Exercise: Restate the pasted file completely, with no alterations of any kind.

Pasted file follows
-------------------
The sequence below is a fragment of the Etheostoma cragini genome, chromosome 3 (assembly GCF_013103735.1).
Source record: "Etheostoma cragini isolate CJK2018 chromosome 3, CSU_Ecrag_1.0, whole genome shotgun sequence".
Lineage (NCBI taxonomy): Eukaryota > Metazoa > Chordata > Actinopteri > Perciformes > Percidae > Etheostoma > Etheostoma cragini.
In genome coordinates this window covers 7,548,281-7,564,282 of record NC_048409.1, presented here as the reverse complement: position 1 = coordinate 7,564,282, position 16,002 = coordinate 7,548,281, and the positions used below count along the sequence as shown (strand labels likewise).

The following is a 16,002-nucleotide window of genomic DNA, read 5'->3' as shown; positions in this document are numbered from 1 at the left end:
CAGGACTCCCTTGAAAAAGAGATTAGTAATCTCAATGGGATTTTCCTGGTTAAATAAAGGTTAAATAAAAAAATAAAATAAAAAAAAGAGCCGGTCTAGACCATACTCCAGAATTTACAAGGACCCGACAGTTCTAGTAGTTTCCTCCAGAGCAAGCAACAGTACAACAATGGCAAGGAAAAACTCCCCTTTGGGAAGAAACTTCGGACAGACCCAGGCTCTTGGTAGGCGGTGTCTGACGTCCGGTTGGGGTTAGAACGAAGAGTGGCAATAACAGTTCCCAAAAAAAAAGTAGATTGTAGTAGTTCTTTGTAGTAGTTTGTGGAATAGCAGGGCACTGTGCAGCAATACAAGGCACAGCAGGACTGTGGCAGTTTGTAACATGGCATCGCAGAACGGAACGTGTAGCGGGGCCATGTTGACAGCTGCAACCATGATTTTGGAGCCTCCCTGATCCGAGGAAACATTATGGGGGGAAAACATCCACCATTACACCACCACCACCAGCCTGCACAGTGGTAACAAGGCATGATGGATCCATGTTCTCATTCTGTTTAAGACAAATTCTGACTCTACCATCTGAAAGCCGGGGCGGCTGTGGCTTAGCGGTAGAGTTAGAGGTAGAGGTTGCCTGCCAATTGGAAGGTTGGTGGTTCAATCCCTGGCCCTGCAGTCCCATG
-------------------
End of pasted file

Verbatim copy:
The sequence below is a fragment of the Etheostoma cragini genome, chromosome 3 (assembly GCF_013103735.1).
Source record: "Etheostoma cragini isolate CJK2018 chromosome 3, CSU_Ecrag_1.0, whole genome shotgun sequence".
Lineage (NCBI taxonomy): Eukaryota > Metazoa > Chordata > Actinopteri > Perciformes > Percidae > Etheostoma > Etheostoma cragini.
In genome coordinates this window covers 7,548,281-7,564,282 of record NC_048409.1, presented here as the reverse complement: position 1 = coordinate 7,564,282, position 16,002 = coordinate 7,548,281, and the positions used below count along the sequence as shown (strand labels likewise).

The following is a 16,002-nucleotide window of genomic DNA, read 5'->3' as shown; positions in this document are numbered from 1 at the left end:
CAGGACTCCCTTGAAAAAGAGATTAGTAATCTCAATGGGATTTTCCTGGTTAAATAAAGGTTAAATAAAAAAATAAAATAAAAAAAAGAGCCGGTCTAGACCATACTCCAGAATTTACAAGGACCCGACAGTTCTAGTAGTTTCCTCCAGAGCAAGCAACAGTACAACAATGGCAAGGAAAAACTCCCCTTTGGGAAGAAACTTCGGACAGACCCAGGCTCTTGGTAGGCGGTGTCTGACGTCCGGTTGGGGTTAGAACGAAGAGTGGCAATAACAGTTCCCAAAAAAAAAGTAGATTGTAGTAGTTCTTTGTAGTAGTTTGTGGAATAGCAGGGCACTGTGCAGCAATACAAGGCACAGCAGGACTGTGGCAGTTTGTAACATGGCATCGCAGAACGGAACGTGTAGCGGGGCCATGTTGACAGCTGCAACCATGATTTTGGAGCCTCCCTGATCCGAGGAAACATTATGGGGGGAAAACATCCACCATTACACCACCACCACCAGCCTGCACAGTGGTAACAAGGCATGATGGATCCATGTTCTCATTCTGTTTAAGACAAATTCTGACTCTACCATCTGAAAGCCGGGGCGGCTGTGGCTTAGCGGTAGAGTTAGAGGTAGAGGTTGCCTGCCAATTGGAAGGTTGGTGGTTCAATCCCTGGCCCTGCAGTCCCATG